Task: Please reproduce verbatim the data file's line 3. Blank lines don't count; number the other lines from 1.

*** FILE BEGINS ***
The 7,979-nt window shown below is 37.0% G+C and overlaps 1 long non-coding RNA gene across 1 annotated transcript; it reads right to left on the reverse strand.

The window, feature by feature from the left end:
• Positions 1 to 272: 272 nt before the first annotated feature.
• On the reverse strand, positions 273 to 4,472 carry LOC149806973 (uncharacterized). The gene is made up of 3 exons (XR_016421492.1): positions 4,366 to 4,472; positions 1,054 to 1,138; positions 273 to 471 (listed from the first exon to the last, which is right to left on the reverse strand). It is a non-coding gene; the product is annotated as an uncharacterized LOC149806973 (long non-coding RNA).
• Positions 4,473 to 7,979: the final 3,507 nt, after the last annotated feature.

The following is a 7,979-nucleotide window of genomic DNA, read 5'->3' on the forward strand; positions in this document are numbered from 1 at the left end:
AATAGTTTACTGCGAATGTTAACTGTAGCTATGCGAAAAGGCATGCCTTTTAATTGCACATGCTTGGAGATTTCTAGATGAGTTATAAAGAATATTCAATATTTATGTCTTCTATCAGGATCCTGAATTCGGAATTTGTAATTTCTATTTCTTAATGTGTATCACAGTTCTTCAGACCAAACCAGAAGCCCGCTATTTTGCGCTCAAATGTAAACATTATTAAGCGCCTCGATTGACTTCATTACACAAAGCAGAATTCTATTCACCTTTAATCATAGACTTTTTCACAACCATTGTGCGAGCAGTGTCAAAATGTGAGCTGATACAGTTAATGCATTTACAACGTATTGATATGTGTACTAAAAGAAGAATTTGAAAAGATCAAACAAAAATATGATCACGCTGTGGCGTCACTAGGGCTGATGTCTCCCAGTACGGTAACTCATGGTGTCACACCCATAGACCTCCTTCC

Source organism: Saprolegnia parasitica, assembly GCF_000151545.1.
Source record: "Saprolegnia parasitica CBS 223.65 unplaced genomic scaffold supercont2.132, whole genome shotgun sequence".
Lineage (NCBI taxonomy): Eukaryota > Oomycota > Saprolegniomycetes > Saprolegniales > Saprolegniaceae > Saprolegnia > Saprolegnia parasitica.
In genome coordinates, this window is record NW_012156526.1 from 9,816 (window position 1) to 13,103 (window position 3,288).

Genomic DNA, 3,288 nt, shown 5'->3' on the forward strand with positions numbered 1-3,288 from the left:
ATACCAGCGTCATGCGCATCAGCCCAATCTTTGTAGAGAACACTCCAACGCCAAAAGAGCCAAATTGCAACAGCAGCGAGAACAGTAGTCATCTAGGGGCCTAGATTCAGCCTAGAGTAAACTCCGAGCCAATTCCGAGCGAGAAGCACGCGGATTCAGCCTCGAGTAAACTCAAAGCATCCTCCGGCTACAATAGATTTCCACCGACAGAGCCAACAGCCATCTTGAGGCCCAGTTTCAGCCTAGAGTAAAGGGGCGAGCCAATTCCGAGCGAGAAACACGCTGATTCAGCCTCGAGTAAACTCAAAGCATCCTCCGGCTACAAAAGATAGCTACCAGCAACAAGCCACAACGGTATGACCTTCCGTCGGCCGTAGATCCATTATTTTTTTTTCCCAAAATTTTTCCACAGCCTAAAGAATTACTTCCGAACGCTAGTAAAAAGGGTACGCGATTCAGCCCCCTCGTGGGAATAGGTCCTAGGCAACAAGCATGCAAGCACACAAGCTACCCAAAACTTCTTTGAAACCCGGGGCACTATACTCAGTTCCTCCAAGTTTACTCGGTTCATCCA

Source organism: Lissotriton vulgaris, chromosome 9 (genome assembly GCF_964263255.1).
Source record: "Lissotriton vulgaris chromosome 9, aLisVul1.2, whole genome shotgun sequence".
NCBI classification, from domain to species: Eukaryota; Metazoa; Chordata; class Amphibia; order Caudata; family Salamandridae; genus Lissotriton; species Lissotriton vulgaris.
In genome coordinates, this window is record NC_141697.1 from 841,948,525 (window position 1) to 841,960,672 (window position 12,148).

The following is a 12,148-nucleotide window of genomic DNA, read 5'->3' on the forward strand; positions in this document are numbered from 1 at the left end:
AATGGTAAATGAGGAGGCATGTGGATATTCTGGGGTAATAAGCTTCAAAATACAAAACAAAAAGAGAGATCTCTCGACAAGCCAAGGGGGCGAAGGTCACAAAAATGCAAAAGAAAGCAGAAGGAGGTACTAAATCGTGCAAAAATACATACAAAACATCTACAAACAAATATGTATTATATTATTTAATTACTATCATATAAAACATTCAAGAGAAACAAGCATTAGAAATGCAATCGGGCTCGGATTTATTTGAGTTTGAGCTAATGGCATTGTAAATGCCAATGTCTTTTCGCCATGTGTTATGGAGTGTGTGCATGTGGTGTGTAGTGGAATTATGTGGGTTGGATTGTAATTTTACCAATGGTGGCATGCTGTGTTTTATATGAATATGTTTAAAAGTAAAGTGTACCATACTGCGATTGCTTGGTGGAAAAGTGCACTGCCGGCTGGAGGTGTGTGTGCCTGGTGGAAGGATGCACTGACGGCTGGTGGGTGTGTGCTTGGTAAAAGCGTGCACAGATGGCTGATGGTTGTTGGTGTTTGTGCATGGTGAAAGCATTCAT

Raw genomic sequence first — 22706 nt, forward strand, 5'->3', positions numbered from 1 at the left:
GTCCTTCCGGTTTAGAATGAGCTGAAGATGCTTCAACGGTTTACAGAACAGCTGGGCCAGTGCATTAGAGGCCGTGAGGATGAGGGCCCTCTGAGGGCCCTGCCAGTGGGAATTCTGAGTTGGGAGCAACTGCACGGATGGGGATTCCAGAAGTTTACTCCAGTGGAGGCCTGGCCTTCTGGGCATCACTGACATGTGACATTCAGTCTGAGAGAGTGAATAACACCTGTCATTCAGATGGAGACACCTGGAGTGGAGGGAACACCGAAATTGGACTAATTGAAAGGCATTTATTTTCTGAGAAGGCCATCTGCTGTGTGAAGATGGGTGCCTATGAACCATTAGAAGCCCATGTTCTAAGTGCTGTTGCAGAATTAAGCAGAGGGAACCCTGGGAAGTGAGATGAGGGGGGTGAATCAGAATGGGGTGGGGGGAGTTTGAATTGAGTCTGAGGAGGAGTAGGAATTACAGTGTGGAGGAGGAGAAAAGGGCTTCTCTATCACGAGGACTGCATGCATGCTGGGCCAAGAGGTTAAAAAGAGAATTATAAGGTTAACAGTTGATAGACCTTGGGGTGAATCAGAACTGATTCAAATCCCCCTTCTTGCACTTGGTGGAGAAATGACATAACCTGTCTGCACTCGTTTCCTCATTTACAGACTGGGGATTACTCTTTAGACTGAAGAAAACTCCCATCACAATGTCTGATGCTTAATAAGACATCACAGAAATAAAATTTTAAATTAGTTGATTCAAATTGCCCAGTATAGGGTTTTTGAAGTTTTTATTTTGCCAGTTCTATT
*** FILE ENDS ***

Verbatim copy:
• Positions 1 to 272: 272 nt before the first annotated feature.